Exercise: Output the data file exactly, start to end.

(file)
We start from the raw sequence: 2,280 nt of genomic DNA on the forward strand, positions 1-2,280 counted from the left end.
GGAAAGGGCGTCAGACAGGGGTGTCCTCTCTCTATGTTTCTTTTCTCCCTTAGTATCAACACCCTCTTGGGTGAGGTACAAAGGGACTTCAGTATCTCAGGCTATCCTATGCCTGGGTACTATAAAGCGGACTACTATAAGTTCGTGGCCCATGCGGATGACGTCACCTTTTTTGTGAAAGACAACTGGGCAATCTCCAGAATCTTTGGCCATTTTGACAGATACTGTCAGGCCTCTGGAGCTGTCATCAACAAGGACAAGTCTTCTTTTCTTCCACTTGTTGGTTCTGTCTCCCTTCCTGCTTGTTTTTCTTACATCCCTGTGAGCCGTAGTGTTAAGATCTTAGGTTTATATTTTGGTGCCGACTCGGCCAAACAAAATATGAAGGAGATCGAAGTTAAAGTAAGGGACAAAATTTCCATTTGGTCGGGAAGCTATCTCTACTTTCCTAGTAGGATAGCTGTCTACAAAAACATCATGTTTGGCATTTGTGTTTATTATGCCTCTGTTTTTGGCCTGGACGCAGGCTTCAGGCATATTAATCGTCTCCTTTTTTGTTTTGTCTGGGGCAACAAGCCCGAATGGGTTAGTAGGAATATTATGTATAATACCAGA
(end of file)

We start from the raw sequence: 2,280 nt of genomic DNA on the forward strand, positions 1-2,280 counted from the left end.
GGAAAGGGCGTCAGACAGGGGTGTCCTCTCTCTATGTTTCTTTTCTCCCTTAGTATCAACACCCTCTTGGGTGAGGTACAAAGGGACTTCAGTATCTCAGGCTATCCTATGCCTGGGTACTATAAAGCGGACTACTATAAGTTCGTGGCCCATGCGGATGACGTCACCTTTTTTGTGAAAGACAACTGGGCAATCTCCAGAATCTTTGGCCATTTTGACAGATACTGTCAGGCCTCTGGAGCTGTCATCAACAAGGACAAGTCTTCTTTTCTTCCACTTGTTGGTTCTGTCTCCCTTCCTGCTTGTTTTTCTTACATCCCTGTGAGCCGTAGTGTTAAGATCTTAGGTTTATATTTTGGTGCCGACTCGGCCAAACAAAATATGAAGGAGATCGAAGTTAAAGTAAGGGACAAAATTTCCATTTGGTCGGGAAGCTATCTCTACTTTCCTAGTAGGATAGCTGTCTACAAAAACATCATGTTTGGCATTTGTGTTTATTATGCCTCTGTTTTTGGCCTGGACGCAGGCTTCAGGCATATTAATCGTCTCCTTTTTTGTTTTGTCTGGGGCAACAAGCCCGAATGGGTTAGTAGGAATATTATGTATAATACCAGA